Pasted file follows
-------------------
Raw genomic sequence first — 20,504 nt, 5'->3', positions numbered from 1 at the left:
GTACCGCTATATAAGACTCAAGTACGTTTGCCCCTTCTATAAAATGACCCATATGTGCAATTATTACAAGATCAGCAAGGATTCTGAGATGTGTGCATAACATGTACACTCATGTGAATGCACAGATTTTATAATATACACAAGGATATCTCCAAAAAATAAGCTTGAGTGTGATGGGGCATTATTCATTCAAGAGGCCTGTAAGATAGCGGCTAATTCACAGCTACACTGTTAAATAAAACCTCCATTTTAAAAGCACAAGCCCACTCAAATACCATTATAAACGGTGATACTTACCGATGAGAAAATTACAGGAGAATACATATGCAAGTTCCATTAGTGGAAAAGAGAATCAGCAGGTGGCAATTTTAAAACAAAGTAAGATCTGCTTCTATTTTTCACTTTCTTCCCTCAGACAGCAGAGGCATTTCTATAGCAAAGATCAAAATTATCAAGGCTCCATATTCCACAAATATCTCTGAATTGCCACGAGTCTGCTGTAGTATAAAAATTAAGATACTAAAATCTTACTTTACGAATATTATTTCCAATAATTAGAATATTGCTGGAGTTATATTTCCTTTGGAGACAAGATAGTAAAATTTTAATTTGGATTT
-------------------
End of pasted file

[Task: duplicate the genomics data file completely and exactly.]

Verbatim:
Raw genomic sequence first — 20,504 nt, 5'->3', positions numbered from 1 at the left:
GTACCGCTATATAAGACTCAAGTACGTTTGCCCCTTCTATAAAATGACCCATATGTGCAATTATTACAAGATCAGCAAGGATTCTGAGATGTGTGCATAACATGTACACTCATGTGAATGCACAGATTTTATAATATACACAAGGATATCTCCAAAAAATAAGCTTGAGTGTGATGGGGCATTATTCATTCAAGAGGCCTGTAAGATAGCGGCTAATTCACAGCTACACTGTTAAATAAAACCTCCATTTTAAAAGCACAAGCCCACTCAAATACCATTATAAACGGTGATACTTACCGATGAGAAAATTACAGGAGAATACATATGCAAGTTCCATTAGTGGAAAAGAGAATCAGCAGGTGGCAATTTTAAAACAAAGTAAGATCTGCTTCTATTTTTCACTTTCTTCCCTCAGACAGCAGAGGCATTTCTATAGCAAAGATCAAAATTATCAAGGCTCCATATTCCACAAATATCTCTGAATTGCCACGAGTCTGCTGTAGTATAAAAATTAAGATACTAAAATCTTACTTTACGAATATTATTTCCAATAATTAGAATATTGCTGGAGTTATATTTCCTTTGGAGACAAGATAGTAAAATTTTAATTTGGATTT